MARTISOR – a unique Romanian celebration!

by Viviana on February 27, 2010


martisorMarch 1st is the obvious date for the first celebration of spring, which in Romanian is called “Martisor”.   While Martisor is similar to other Balkan spring festivals, especially the Bulgarian celebration of Martenitsa, it retains many unique features that make it an all-Romanian holiday.

Ladies, don’t be surprised if, on March, 1st you receive gifts that look like cheap pins, tied to red and white silk string.  This is the remnant of an altogether different gift from the past.  Today only women receive the Martisor (and it is usually only given by men), but it was once a gift for both men and women.  It can now be anything, from painted tin or ceramic flowers to a plastic Superman, but it was once a gold coin, and later any symbol of luck in Romanian culture:  a horseshoe, a cloverleaf, a chimney sweep, etc.

Historically, Martisor can be traced back to the Dacians, the ancestors of modern Romanians, who used to hold celebrations in late winter/early spring.  These were inspired partly by the Roman celebration Matronalia, and partly by a Balkan custom, in which the first stork, the first snowdrops that pierce the river ice, and the two first consecutive sunny days meant that spring has arrived, and it’s time to celebrate.  Other legends connect Martisor to Baba Dochia.

It’s not easy to trace the origins of the talismans that are now called Martisor, but most historians agree that the custom may be as much as 1,000 years old.  As mentioned above, the original talisman was not an artifact, but a coin.  In some areas, the metal it was made from was a sign of one’s social standing – gold for the rich and bronze for the poor.  But it was always a coin, tied around the neck, angle or wrist with red & white string.  The custom of the coin is preserved today only in Bukovina.  There, it’s worn for 12 days, after which it’s sold for cheese, according to the folk belief that this will keep one’s face white and beautiful throughout the year.

In other places, Martisor has changed over the years, and any wearable spring token is acceptable.  People pin the Martisor to their coats, and wear it either the entire month of March, or for 12 days only (in Bukovina, as mentioned above, as well as Moldavia and Dobruja).  It can actually be worn indefinitely, so don’t be surprised to see it on someone’s coat even in May, and it’s taken off only when one sees the first stork in flight.  In other places, such as central Romania, it’s traditionally worn only during the day, as it is said that the Martisor has great powers, and can protect one from the deceitful spring sun, that can turn one’s skin black!  You can also tie your talisman to the branches of a tree near your home.

Another legend in line with the spring celebrations is Babele (Old Ladies’ Days).  This legend says that from March 1- 9 you are let into the secret of how your life is going to be in the coming year.  Here’s the way to do it:  take your birth date and reduce it to a number between 1 and 9.  For example, if your birth date is the 14th, your Baba (Old Lady’s Day) is on the 5th of March (1+4=5), and if your birth date is the 29th, your Baba is on the 2nd of March (2+9=11, 1+1=2).  If the weather is good on your chosen day, your life will be easy all year long.  Even if your day is filled with hailstorms, however, there is an easy antidote:  Wear your Martisor, and it will protect you from all hardships!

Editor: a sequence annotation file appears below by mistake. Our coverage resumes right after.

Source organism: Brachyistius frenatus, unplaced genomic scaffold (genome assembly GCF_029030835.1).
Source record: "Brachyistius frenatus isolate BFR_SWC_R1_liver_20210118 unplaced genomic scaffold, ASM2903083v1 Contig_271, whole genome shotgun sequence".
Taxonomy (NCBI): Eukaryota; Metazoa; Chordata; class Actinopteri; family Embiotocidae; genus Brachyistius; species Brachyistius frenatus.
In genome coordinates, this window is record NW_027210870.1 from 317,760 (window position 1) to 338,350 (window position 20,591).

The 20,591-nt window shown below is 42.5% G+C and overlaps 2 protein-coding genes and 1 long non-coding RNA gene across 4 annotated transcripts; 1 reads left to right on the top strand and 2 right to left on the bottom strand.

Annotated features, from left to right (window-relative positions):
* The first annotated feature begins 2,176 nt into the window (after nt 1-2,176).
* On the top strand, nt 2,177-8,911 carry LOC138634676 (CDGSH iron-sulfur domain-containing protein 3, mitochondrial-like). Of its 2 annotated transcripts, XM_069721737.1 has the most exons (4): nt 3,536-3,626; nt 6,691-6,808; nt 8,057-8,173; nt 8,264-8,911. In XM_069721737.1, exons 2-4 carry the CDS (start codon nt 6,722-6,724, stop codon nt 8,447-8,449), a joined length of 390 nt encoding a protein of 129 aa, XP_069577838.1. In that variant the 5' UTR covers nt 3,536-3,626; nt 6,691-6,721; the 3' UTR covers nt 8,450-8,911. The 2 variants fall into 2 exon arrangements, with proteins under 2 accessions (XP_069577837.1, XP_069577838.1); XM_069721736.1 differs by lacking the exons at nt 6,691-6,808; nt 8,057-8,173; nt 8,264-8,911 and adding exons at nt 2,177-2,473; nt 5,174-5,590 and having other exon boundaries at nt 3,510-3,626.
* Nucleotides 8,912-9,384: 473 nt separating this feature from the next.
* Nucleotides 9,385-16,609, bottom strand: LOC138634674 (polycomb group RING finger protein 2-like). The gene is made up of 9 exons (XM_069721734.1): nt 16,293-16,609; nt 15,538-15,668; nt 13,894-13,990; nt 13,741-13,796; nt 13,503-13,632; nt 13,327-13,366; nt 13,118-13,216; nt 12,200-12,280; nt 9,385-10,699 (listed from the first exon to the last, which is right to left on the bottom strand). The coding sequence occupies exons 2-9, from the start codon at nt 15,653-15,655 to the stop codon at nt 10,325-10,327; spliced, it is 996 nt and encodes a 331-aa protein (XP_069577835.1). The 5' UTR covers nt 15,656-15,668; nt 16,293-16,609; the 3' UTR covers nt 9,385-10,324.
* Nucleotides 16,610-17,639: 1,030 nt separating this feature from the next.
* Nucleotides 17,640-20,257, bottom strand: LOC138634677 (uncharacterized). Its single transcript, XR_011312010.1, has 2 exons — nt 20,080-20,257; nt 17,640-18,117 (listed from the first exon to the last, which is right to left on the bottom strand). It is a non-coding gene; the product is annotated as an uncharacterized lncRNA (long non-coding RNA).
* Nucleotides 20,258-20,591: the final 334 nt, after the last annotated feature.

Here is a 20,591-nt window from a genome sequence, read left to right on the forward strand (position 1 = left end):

Finally, if you are worried you may not be able to celebrate Martisor once you leave Romania, we’re happy to tell you that the tradition has gone global.  For the past few years, most Martisor tokens have been made in China!

source: WORDLAND

{ 5 comments… read them below or add one }

Brett Widmann 8 years ago at 7:55 pm

Very nice little post you have here. We don’t really have spring festivals here in central WI… but we have a lot of church picnics in the summer!

Viviana 8 years ago at 8:16 pm

Can you tell me more about church picnics? No idea what that is. Thanks.

Brett Widmann 8 years ago at 8:19 pm

Oh, sure! They are little festivals usually held on church grounds. In my area, most of them have polka bands that play, food, some games for kids, and lots of beer and drinking for the adults. My grandma and I used to go to a lot of them. In the area where I live, most of the ancestors are of German or Polish descent, so that’s where all of the influence comes from.

The Catholic Churches will also sometimes hold what is called a Polka Mass, where it’s church… with polka music. Definitely unique.

Viviana 8 years ago at 8:34 pm

Well, MY grandma was very sick today, but the ambulance came quickly and she is recovered now (she will be 90 in May). I am very close to her, we live together. And as I have my Adara, that makes 4 generations living in the same house (with my dad missing though, God rest him in peace). Grannie was the greatest fun when she was younger and even now she can kick ass sometimes! I will check the Internet for some Polka Mass videos.

Brett Widmann 8 years ago at 8:57 pm

Yeah, I am sure a few videos exist :) I just took my grandma into the hospital last week… turned out to be a urinary tract infection, which was a relief. I know what you mean, though. I was raised by my grandmother. She lives about 5 minutes away, so she’s always very close. She’ll be 81 in July :)

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